Faith and Reason
The argument is that faith understood properly and reason cannot contradict each other. William and William Clifford hold contrary opinions concerning their understanding of faith and reason. William supports faith implying that it is important in personal relations, morality, and faith. On the other hand, Clifford supports reason because according to him, no idea can be isolated. In this essay, I support William William’s argument that faith is necessary in social life, and it should be morally permissible in religious matters. Faith also is a societal practice that every succeeding generation inherits. The cycle continues, making faith to keep corrupting the society with untested knowledge. As such, faith can make the society lose the habit of testing things before accepting them to be the truth.
In trying to support his claims, William states that there are some questions that cannot wait for sensible proof. For instance, without faith, it could be impossible to live social lives. Religious principles are based on faith, often divided into Scienta or Sapientia. 1 Scienta refers to religious beliefs that can be demonstrable while Sapientia refers to a believer’s virtuous practices. The religious faith can be classified as evidence sensitive faith and evidence insensitive faith. In evidence-sensitive faith, faith is closely coordinated with demonstrable truths while the evidence-insensitive faith depends on only the will of the believer. Testimony and works of other believers comprise some of the evidence-sensitive faith. Additionally, Clifford admits that because not everyone in society is an expert in seeking knowledge, other people have reason to believe the findings of other people’s research.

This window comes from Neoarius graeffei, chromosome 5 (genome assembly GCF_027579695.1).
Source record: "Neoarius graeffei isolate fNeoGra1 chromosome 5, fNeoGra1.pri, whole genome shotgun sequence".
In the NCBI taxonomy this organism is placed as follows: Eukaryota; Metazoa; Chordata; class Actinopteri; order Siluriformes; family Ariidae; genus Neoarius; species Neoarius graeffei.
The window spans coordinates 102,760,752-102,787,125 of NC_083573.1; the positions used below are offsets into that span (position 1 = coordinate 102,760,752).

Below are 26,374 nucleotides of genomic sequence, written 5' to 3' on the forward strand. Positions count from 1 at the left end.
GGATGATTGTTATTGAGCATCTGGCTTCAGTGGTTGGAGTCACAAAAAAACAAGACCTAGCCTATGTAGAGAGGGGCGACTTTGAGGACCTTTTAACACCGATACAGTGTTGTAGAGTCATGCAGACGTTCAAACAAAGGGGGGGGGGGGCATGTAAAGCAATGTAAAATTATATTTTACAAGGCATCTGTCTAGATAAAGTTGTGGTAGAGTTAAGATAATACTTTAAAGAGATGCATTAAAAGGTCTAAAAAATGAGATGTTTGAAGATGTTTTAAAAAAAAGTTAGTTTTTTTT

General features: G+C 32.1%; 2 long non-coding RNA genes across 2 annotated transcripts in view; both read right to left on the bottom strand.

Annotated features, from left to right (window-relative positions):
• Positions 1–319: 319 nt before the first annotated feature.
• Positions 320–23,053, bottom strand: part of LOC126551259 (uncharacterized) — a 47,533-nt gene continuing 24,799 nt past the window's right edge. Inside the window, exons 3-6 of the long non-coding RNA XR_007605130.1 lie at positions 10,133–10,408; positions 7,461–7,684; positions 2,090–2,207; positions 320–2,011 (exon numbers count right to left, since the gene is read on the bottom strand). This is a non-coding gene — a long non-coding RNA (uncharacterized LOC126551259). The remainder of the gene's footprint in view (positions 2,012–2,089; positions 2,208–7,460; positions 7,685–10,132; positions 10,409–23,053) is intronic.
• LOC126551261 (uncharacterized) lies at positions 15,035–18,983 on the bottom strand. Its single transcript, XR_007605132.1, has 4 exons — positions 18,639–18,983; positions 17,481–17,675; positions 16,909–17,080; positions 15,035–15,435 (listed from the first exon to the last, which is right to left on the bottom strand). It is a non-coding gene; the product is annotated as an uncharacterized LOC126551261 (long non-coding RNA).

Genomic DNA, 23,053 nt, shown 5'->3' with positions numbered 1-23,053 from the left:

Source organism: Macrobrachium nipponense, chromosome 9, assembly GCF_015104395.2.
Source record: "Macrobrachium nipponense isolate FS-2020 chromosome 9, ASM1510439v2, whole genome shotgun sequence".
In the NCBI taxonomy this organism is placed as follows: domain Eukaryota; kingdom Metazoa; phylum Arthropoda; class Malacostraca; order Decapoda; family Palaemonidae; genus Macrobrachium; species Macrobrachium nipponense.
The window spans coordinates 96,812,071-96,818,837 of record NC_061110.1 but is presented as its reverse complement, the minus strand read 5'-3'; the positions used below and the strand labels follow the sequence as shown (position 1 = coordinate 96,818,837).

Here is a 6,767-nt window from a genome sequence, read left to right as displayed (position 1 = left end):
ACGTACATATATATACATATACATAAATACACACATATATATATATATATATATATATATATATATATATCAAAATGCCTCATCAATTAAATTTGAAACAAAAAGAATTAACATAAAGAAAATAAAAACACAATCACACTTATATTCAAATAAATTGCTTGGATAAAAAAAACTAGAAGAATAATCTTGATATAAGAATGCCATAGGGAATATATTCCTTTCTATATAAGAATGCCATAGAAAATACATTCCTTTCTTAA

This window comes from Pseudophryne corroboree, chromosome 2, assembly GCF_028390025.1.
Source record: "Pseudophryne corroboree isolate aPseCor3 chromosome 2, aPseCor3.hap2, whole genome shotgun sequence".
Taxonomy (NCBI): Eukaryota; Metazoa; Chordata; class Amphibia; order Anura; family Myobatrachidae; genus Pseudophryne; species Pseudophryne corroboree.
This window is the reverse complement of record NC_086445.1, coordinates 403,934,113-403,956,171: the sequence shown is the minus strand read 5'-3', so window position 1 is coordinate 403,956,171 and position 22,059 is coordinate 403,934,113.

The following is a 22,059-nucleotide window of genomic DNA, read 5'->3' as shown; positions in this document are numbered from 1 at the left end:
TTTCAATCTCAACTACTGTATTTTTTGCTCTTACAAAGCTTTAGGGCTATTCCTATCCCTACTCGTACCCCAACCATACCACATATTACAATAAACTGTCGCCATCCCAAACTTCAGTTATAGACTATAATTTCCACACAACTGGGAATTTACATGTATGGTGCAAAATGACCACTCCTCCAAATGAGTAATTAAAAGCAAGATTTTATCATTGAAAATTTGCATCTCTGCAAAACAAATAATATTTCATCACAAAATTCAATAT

Some people would just need to rely on the research of experts in various fields to come up with conclusions. Those that do not have the means or expertise will have little choice but to believe the findings of the researchers. William argues that people have a right to believe in some cases that have insufficient supporting evidence. For instance, when making moral decisions about something, the scientific reason proposed by Clifford cannot be helpful in such a case. Additionally, failing to make a decision is also a decision on its own. The decision not to make a choice has its consequences as well, and the decision does not require scientific evidence. According to William, religious belief is a forced or momentous option.
For example, one may decide to remain unmarried indefinitely to avoid a divorce but forfeits the good that marriage has to offer. In the same way, religious belief teaches ways that can bring good to the believer. Clifford shows concern towards the lives of the people from his arguments. This is a religious characteristic in itself. By showing concern for people’s lives, Clifford shows love and concern over other people, a concept that religion encourages. Therefore, in some way, Clifford unknowingly supports the concepts of religion despite his argument against belief. William also states that there is a philosophical and religious perspective of belief. William explores the issue of faith and reason with an open mind. He does not refute the importance of reason in the acquisition of knowledge and decision making.
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